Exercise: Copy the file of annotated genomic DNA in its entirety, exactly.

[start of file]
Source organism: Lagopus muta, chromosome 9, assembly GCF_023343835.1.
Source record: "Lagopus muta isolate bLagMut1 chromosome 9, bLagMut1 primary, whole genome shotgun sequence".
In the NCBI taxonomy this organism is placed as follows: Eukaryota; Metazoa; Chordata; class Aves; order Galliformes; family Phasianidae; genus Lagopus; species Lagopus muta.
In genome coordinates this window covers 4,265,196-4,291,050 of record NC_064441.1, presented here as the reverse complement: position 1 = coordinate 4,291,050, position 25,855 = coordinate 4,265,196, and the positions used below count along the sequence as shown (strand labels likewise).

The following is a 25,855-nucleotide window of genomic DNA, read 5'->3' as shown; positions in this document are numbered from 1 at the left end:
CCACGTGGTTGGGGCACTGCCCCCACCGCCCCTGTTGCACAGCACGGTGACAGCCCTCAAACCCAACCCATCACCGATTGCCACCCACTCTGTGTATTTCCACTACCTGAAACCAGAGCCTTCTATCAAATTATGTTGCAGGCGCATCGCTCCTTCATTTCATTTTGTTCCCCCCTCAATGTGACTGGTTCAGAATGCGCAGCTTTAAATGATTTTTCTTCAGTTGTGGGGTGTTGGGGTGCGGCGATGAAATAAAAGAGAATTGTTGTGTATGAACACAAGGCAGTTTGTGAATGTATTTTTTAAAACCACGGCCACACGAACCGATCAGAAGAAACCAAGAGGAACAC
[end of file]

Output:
Source organism: Lagopus muta, chromosome 9, assembly GCF_023343835.1.
Source record: "Lagopus muta isolate bLagMut1 chromosome 9, bLagMut1 primary, whole genome shotgun sequence".
In the NCBI taxonomy this organism is placed as follows: Eukaryota; Metazoa; Chordata; class Aves; order Galliformes; family Phasianidae; genus Lagopus; species Lagopus muta.
In genome coordinates this window covers 4,265,196-4,291,050 of record NC_064441.1, presented here as the reverse complement: position 1 = coordinate 4,291,050, position 25,855 = coordinate 4,265,196, and the positions used below count along the sequence as shown (strand labels likewise).

The following is a 25,855-nucleotide window of genomic DNA, read 5'->3' as shown; positions in this document are numbered from 1 at the left end:
CCACGTGGTTGGGGCACTGCCCCCACCGCCCCTGTTGCACAGCACGGTGACAGCCCTCAAACCCAACCCATCACCGATTGCCACCCACTCTGTGTATTTCCACTACCTGAAACCAGAGCCTTCTATCAAATTATGTTGCAGGCGCATCGCTCCTTCATTTCATTTTGTTCCCCCCTCAATGTGACTGGTTCAGAATGCGCAGCTTTAAATGATTTTTCTTCAGTTGTGGGGTGTTGGGGTGCGGCGATGAAATAAAAGAGAATTGTTGTGTATGAACACAAGGCAGTTTGTGAATGTATTTTTTAAAACCACGGCCACACGAACCGATCAGAAGAAACCAAGAGGAACAC